Portals & Rails
January 31, 2011
Payments Spotlight podcast: The evolving threat of corporate account takeovers as seen through a bank's lens
Last July, we spoke with Jane Larimer, executive vice president of ACH network administration and general counsel for NACHA, about fraud in the ACH network via corporate account takeovers. In the latest interview in our Payments Spotlight podcast series, we revisit the issue of corporate account takeovers—this time, from a bank's point of view. Tina Giorgio, senior vice president of operations for Sandy Spring Bank in Columbia, Md., and a member of the Atlanta Fed's Retail Payments Risk Forum's Advisory Group, offered some helpful tips for financial institutions on how to best deter corporate account takeover attacks. The podcast is one that financial institutions would benefit from hearing and one worth sharing with their corporate customers.
Addressing corporate account takeover threats
NACHA's Risk Management Advisory Group (RMAG) published a newsletter in April 2010 detailing how criminals target institutions and what institutions can do to prevent an attack. Tina told us that the RMAG has been actively engaged in addressing corporate account takeovers since they emerged in 2007.
Additionally, Tina said that NACHA's board of directors released a policy statement in October 2010 stressing the importance of implementing sound business practices to mitigate the risk of corporate account takeovers in the ACH network. The RMAG, Tina tells us, is currently working on developing resources to assist businesses and banks alike in assessing, establishing, and strengthening sound business practices.
Taking the first step in the fight against corporate account takeovers
The banking system has been combating large-scale phishing attacks for some time now. In recent years, we've seen more frequent reports of global cybercriminals' successfully stealing the credentials of bank customers through numerous low-value transactions or one-time, large-scale attacks against corporate bank accounts.
Tina said that from a bank's perspective, the first step in detecting and protecting against corporate account takeovers requires diligent risk management from the institution and its corporate customer. Educating business customers about sound and safe business practices is critical; essential educational components include the importance of daily account reconciliation and deployment of up-to-date security patches.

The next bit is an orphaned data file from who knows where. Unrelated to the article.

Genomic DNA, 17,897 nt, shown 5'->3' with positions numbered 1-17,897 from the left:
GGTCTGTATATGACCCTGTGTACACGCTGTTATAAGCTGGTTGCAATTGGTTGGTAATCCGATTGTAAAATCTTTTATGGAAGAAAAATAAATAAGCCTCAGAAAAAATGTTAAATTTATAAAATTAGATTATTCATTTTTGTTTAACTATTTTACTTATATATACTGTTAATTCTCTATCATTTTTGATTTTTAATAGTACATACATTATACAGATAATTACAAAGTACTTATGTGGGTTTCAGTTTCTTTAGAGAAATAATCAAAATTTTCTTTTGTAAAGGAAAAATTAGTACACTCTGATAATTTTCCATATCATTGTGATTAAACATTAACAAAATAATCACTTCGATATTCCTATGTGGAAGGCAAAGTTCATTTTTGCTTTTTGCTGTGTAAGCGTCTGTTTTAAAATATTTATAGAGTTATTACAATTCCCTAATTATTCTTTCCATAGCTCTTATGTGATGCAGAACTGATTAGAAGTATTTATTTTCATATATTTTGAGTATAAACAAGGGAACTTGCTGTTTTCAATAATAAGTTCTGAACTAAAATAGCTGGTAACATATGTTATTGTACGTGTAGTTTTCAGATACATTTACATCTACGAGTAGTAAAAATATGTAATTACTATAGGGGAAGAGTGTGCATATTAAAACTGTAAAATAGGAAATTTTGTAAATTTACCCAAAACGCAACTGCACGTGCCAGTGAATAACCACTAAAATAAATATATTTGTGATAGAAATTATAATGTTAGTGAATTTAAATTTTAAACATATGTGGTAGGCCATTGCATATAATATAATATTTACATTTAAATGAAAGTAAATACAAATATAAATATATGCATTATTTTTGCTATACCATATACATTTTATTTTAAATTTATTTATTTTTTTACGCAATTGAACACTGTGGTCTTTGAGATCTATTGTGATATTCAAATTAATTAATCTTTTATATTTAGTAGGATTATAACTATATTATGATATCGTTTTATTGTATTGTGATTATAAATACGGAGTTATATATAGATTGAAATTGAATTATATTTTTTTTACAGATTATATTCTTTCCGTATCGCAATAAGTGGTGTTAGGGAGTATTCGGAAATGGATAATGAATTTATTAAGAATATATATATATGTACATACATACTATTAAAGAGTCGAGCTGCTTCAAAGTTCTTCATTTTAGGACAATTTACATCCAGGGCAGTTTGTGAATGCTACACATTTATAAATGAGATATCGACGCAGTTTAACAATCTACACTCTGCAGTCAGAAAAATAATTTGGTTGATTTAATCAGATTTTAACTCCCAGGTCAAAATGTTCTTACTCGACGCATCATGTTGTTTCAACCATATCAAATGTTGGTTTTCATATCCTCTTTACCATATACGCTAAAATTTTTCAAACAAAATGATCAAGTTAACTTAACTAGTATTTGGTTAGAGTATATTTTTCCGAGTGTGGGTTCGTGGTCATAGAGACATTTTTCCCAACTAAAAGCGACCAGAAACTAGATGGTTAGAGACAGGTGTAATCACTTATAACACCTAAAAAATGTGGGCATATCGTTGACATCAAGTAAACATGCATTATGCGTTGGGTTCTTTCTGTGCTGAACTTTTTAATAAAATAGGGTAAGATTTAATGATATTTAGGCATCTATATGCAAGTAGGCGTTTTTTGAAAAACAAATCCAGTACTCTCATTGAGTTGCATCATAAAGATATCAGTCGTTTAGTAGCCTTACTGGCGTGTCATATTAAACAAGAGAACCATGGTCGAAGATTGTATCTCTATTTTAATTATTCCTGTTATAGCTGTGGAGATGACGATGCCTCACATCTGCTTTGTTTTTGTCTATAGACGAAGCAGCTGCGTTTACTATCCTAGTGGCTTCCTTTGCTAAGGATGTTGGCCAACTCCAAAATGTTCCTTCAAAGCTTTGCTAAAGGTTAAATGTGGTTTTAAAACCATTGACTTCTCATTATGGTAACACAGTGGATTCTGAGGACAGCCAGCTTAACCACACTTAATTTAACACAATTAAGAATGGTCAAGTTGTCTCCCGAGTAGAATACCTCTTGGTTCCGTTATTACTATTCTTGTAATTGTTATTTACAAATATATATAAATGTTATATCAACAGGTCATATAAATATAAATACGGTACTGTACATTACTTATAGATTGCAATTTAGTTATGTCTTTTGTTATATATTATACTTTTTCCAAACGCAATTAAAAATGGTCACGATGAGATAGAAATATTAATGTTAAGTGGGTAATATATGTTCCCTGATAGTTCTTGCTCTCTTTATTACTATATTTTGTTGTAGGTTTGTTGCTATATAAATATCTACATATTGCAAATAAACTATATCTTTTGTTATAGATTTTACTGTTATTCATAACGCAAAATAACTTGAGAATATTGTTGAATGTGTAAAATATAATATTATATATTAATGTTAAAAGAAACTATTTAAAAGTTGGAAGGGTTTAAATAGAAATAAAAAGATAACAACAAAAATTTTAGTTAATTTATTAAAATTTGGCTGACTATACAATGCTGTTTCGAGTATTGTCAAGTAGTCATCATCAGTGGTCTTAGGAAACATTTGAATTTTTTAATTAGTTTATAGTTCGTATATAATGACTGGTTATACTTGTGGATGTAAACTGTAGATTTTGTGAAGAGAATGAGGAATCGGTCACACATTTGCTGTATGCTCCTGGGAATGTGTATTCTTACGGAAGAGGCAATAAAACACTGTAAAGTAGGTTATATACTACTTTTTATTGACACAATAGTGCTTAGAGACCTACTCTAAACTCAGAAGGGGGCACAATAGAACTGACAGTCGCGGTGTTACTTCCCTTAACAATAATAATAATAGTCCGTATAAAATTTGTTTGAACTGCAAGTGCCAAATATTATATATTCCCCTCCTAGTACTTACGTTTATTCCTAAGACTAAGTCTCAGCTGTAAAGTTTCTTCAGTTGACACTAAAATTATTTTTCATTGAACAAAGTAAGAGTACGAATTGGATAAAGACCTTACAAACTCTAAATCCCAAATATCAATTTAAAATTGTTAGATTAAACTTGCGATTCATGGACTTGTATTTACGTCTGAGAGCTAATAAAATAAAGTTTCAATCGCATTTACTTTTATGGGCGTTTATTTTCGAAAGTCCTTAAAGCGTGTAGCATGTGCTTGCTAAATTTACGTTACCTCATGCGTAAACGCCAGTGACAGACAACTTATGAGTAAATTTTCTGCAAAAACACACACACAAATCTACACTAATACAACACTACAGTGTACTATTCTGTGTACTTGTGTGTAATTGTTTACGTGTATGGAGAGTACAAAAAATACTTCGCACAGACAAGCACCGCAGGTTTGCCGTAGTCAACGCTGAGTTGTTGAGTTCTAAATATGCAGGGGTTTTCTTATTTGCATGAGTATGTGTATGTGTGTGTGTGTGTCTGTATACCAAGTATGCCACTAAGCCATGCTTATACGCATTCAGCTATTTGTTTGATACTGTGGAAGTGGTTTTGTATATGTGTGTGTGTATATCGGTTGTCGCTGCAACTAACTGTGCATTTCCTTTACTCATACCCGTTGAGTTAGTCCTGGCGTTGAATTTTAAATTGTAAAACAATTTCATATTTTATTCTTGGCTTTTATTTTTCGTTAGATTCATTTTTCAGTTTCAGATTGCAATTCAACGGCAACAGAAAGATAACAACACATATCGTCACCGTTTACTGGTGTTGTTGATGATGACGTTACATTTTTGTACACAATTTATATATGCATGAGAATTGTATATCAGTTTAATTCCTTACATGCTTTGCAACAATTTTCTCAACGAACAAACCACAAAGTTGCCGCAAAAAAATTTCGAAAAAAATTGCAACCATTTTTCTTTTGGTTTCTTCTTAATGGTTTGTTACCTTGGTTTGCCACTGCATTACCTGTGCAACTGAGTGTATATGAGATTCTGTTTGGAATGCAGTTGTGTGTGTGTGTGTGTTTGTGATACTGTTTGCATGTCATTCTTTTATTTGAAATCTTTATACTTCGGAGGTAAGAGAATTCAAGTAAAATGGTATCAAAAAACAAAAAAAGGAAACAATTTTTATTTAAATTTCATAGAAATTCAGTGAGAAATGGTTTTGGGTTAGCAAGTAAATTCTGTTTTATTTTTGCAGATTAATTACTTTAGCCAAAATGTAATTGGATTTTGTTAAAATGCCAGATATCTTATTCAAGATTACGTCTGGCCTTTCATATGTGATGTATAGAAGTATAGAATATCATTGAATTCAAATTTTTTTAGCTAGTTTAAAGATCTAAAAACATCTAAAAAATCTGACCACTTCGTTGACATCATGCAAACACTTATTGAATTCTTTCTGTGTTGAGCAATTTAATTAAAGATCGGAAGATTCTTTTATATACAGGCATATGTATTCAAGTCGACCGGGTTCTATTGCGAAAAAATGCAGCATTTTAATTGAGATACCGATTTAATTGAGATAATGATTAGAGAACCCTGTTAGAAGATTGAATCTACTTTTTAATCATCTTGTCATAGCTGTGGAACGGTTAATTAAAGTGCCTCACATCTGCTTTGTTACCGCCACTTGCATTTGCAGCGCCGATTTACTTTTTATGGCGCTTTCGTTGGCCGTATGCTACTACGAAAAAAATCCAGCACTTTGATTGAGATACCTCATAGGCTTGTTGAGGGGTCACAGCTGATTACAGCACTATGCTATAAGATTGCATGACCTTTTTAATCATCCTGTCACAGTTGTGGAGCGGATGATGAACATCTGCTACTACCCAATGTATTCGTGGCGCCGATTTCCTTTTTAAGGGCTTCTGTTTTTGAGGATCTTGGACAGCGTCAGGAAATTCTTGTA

Using the bank's existing tool kit
Cybercriminals use sophisticated commercial online banking malware to attack computers that store sensitive banking credentials. Some of these malicious software programs are reportedly undetectable and capable of defeating multi-factor authentication systems. Tina said she believes that some of the best tools at a bank's disposal for combating these malwares include employing out-of-band authentication and alerts, as well as maintaining the payment file initiation under dual control. She also said that banks may also already have in place some low-tech tools to help prevent these takeovers—exposure limits, origination calendars, and prenotifications all provide added security layers.
Ultimately, Tina said, banks and their corporate customers must remain vigilant in protecting against corporate account takeovers. Otherwise, their risk for these takeovers increases exponentially, and it is each of their responsibilities to act safely and defend against these types of cyberattacks. Fraudsters' attacks will continue to become more sophisticated, but adopting these tips and measures can best prepare banks and its corporate consumers to defend against cyber attacks.
By Ana Cavazos-Wright, senior payments risk analyst in the Retail Payments Risk Forum at the Atlanta Fed
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